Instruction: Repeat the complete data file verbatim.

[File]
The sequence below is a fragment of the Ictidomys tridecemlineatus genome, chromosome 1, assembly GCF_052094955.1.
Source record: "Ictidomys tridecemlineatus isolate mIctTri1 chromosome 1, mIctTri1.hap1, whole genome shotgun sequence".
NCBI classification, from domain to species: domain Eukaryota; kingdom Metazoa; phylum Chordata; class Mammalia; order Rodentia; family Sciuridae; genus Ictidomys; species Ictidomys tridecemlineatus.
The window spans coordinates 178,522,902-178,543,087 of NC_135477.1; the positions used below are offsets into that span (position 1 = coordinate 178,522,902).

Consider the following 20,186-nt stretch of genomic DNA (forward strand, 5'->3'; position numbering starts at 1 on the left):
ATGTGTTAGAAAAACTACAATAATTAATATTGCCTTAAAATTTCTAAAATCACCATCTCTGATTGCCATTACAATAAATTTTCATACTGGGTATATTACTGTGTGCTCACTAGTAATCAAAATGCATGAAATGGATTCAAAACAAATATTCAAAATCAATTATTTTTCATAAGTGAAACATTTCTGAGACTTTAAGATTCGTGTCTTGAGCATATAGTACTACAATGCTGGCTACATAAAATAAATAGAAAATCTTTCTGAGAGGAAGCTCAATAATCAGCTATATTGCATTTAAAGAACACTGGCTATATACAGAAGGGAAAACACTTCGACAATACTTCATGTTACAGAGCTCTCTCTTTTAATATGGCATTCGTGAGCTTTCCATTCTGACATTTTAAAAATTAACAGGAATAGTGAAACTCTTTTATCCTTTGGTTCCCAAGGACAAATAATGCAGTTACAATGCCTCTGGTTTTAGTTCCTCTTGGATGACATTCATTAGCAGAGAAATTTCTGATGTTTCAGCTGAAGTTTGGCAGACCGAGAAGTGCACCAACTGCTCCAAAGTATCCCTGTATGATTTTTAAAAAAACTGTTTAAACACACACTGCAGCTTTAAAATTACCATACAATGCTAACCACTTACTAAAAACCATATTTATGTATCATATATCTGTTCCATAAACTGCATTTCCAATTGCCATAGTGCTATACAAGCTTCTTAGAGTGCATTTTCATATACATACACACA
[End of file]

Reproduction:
The sequence below is a fragment of the Ictidomys tridecemlineatus genome, chromosome 1, assembly GCF_052094955.1.
Source record: "Ictidomys tridecemlineatus isolate mIctTri1 chromosome 1, mIctTri1.hap1, whole genome shotgun sequence".
NCBI classification, from domain to species: domain Eukaryota; kingdom Metazoa; phylum Chordata; class Mammalia; order Rodentia; family Sciuridae; genus Ictidomys; species Ictidomys tridecemlineatus.
The window spans coordinates 178,522,902-178,543,087 of NC_135477.1; the positions used below are offsets into that span (position 1 = coordinate 178,522,902).

Consider the following 20,186-nt stretch of genomic DNA (forward strand, 5'->3'; position numbering starts at 1 on the left):
ATGTGTTAGAAAAACTACAATAATTAATATTGCCTTAAAATTTCTAAAATCACCATCTCTGATTGCCATTACAATAAATTTTCATACTGGGTATATTACTGTGTGCTCACTAGTAATCAAAATGCATGAAATGGATTCAAAACAAATATTCAAAATCAATTATTTTTCATAAGTGAAACATTTCTGAGACTTTAAGATTCGTGTCTTGAGCATATAGTACTACAATGCTGGCTACATAAAATAAATAGAAAATCTTTCTGAGAGGAAGCTCAATAATCAGCTATATTGCATTTAAAGAACACTGGCTATATACAGAAGGGAAAACACTTCGACAATACTTCATGTTACAGAGCTCTCTCTTTTAATATGGCATTCGTGAGCTTTCCATTCTGACATTTTAAAAATTAACAGGAATAGTGAAACTCTTTTATCCTTTGGTTCCCAAGGACAAATAATGCAGTTACAATGCCTCTGGTTTTAGTTCCTCTTGGATGACATTCATTAGCAGAGAAATTTCTGATGTTTCAGCTGAAGTTTGGCAGACCGAGAAGTGCACCAACTGCTCCAAAGTATCCCTGTATGATTTTTAAAAAAACTGTTTAAACACACACTGCAGCTTTAAAATTACCATACAATGCTAACCACTTACTAAAAACCATATTTATGTATCATATATCTGTTCCATAAACTGCATTTCCAATTGCCATAGTGCTATACAAGCTTCTTAGAGTGCATTTTCATATACATACACACA